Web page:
Thomas Hardwick (1752-1829)
The architect Thomas Hardwick spanned the later 18th and early 19th Century, and designed and restored several London churches.
The classical architect Thomas Hardwick was the founder of a dynasty of architects, the most well-known of whom was his son, Philip Hardwick, designer of the now defunct Euston arch; his grandson and great-grandson continued in the trade. His own father was a builder, and he studied at the Royal Academy Schools from 1769, and under William Chambers.
He is best known for his churches, and in central London are two important ones: Marylebone New Church (1813-17), and St John’s Wood Chapel (since renamed St John’s Wood Church), of similar date, close to Lord’s Cricket Ground. Both of these are of interest to these pages for the monuments they have accumulated since they were built, and the Marylebone church has a prominent tower with eight statues of angels, apparently representative of the Winds. Hardwick’s other important church, further out, is St Mary’s Wanstead, in Redbridge, built very early in his career, 1787-90. An example of a late church by him, done to a tight budget as a Commissioner's Church, is the now-redundant Christ Church Cosway Street in Marylebone.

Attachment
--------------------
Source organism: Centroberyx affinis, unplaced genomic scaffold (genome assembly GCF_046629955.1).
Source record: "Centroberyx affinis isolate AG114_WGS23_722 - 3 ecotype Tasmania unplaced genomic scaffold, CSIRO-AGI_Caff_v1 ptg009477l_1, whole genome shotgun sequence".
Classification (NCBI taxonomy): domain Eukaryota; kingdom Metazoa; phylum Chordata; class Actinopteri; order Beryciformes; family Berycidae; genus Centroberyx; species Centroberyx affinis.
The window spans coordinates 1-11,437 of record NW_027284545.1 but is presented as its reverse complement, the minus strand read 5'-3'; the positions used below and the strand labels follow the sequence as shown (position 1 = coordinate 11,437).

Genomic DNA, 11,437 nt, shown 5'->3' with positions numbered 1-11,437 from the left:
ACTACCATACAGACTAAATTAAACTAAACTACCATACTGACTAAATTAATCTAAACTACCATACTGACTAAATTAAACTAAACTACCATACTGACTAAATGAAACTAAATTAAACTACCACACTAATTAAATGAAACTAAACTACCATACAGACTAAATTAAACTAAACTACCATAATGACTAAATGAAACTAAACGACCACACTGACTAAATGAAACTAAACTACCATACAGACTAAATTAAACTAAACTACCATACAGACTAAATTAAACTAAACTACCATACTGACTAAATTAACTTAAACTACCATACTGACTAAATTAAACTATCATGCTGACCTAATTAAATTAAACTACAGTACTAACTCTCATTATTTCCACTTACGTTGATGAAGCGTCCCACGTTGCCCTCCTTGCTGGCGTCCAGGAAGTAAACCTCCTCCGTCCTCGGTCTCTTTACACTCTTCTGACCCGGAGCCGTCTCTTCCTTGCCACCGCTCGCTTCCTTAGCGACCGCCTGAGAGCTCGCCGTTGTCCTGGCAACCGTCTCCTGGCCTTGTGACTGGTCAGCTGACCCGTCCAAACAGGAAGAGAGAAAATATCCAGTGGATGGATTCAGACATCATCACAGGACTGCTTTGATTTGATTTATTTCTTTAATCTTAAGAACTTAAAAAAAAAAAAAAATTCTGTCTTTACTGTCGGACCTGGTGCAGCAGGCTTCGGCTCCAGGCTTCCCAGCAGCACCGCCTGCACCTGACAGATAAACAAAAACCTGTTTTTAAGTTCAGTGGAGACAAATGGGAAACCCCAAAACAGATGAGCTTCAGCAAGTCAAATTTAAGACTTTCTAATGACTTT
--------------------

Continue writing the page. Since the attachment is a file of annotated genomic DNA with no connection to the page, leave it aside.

Hardwick also restored various churches, including St Paul Covent Garden, the well-known ‘actors church’ of Inigo Jones, where a devastating fire meant much rebuilding was required. Hardwick worked to Inigo Jones’ design, but improved the roof structure, and clad the building in stone, apparently rather poorly. He also restored St Bartholomew the Less, working to the overall plan of George Dance the Younger, who had effectively rebuilt it in 1789, but using more durable materials, and altering much of the detail. In these works we can perhaps see an instinct towards robust construction inherited from his father.